Sam Bankman-Fried Granted Permission to Question DOJ Witnesses on Drug Use
During the pretrial proceedings on Tuesday, Judge Lewis Kaplan, overseeing the case of FTX founder Sam Bankman-Fried, issued several significant rulings. Notably, the judge granted Bankman-Fried's legal team the authority to inquire about recreational drug use among Department of Justice witnesses during the upcoming fraud trial next month.
In a comprehensive 16-page order, Judge Kaplan addressed a range of in limine motions, ultimately allowing the DOJ to introduce specific evidence. Furthermore, he rebuffed the DOJ's attempts to restrict the defense from questioning witnesses about privileged matters. Additionally, he dismissed a request from Bankman-Fried's team to exclude any evidence related to the cryptocurrency exchange's bankruptcy.
Judge Kaplan also declined the DOJ's plea to bar the defense from cross-examining witnesses about their recreational drug use. However, he specified that this subject matter should not be raised in front of the jury without prior notification to the Court and the government.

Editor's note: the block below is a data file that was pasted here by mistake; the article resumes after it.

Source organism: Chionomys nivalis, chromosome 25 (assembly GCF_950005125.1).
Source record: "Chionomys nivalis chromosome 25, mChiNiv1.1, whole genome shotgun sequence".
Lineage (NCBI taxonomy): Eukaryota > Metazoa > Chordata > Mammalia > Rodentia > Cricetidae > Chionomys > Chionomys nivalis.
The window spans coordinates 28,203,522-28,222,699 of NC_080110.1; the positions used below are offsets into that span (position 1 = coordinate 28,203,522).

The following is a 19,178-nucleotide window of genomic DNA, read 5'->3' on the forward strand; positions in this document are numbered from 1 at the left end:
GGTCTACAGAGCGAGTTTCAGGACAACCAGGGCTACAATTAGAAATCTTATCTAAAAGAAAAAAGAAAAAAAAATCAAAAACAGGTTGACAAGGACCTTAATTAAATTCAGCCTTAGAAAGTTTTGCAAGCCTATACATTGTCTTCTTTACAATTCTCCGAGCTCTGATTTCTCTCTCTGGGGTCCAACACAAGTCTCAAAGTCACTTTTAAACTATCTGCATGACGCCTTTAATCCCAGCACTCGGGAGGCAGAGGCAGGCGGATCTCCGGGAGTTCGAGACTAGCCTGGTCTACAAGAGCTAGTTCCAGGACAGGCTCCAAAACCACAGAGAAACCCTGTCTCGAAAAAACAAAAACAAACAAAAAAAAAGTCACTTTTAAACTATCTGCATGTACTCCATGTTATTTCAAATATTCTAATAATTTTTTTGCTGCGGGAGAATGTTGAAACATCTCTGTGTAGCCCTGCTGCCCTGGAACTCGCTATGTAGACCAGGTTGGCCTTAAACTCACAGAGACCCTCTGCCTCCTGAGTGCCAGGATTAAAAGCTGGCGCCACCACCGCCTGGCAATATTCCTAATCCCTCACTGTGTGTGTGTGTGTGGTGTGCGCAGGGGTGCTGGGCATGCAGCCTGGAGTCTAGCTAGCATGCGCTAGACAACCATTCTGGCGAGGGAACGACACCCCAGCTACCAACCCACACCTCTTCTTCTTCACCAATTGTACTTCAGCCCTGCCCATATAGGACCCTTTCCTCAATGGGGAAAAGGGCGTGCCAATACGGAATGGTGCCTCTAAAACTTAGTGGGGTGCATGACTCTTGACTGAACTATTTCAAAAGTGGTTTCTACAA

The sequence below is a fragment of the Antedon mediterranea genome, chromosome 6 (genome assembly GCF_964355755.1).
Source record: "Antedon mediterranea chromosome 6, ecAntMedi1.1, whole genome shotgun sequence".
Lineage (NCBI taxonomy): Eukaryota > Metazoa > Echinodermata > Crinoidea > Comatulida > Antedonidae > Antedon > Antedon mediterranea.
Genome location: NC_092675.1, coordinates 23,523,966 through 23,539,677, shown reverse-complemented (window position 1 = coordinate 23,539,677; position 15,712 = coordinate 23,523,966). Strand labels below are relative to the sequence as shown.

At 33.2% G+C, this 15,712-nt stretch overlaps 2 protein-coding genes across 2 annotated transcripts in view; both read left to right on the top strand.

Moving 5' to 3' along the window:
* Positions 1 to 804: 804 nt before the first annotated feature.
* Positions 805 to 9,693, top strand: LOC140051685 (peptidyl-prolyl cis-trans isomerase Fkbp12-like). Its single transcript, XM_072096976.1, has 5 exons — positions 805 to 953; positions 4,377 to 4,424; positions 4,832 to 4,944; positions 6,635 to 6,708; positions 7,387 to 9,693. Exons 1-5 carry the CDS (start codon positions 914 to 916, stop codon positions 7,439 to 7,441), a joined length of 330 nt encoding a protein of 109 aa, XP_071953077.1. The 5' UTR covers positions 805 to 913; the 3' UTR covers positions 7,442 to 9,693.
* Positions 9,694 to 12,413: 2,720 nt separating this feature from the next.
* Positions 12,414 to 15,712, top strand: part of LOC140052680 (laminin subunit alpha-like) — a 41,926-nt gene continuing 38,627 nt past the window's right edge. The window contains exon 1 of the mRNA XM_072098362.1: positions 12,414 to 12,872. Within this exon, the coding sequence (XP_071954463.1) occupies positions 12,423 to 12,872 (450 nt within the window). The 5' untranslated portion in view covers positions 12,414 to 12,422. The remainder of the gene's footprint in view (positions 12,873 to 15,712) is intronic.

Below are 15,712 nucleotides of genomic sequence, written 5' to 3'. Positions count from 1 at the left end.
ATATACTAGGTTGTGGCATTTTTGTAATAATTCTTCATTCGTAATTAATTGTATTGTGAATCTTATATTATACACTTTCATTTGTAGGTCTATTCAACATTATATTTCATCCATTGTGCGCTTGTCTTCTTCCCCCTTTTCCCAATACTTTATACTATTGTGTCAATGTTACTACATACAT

Judge Kaplan did grant authorization to the DOJ to introduce evidence suggesting that Bankman-Fried not only conceived the FTT token but also instructed Alameda to retain a significant portion of it and supported the token's market manipulation.
He underscored that the alleged manipulation of cryptocurrency tokens, which had an impact on Alameda's financial statements, constitutes an action "done in furtherance of the alleged conspiracy" and is therefore regarded as "part of the very act charged." Furthermore, Bankman-Fried's purported instruction to former Alameda Research CEO Caroline Ellison to manipulate the FTT price serves as direct evidence of their "relationship of mutual trust." Judge Kaplan determined that the evidentiary value of this information outweighs any potential risk of unfair bias, making it admissible.
The judge proposed that specific matters influencing the jury's perspective could be addressed through a jury instruction, which he expressed willingness to consider if requested.
He refrained from making a decision on the defense's motion to introduce evidence indicating that Bankman-Fried's utilization of autodeletion policies on messaging apps was at the direction of the FTX founder's former legal advisors. Furthermore, he denied a DOJ motion to admit specific out-of-court statements from witnesses, although this denial was made without prejudice. The DOJ has the option to attempt to introduce these statements, but the judge stipulated that he needs precise details regarding the content of those statements.
The trial is slated to commence on October 3rd.
Read more: Sam Bankman-Fried's Day: A Bumpy Ride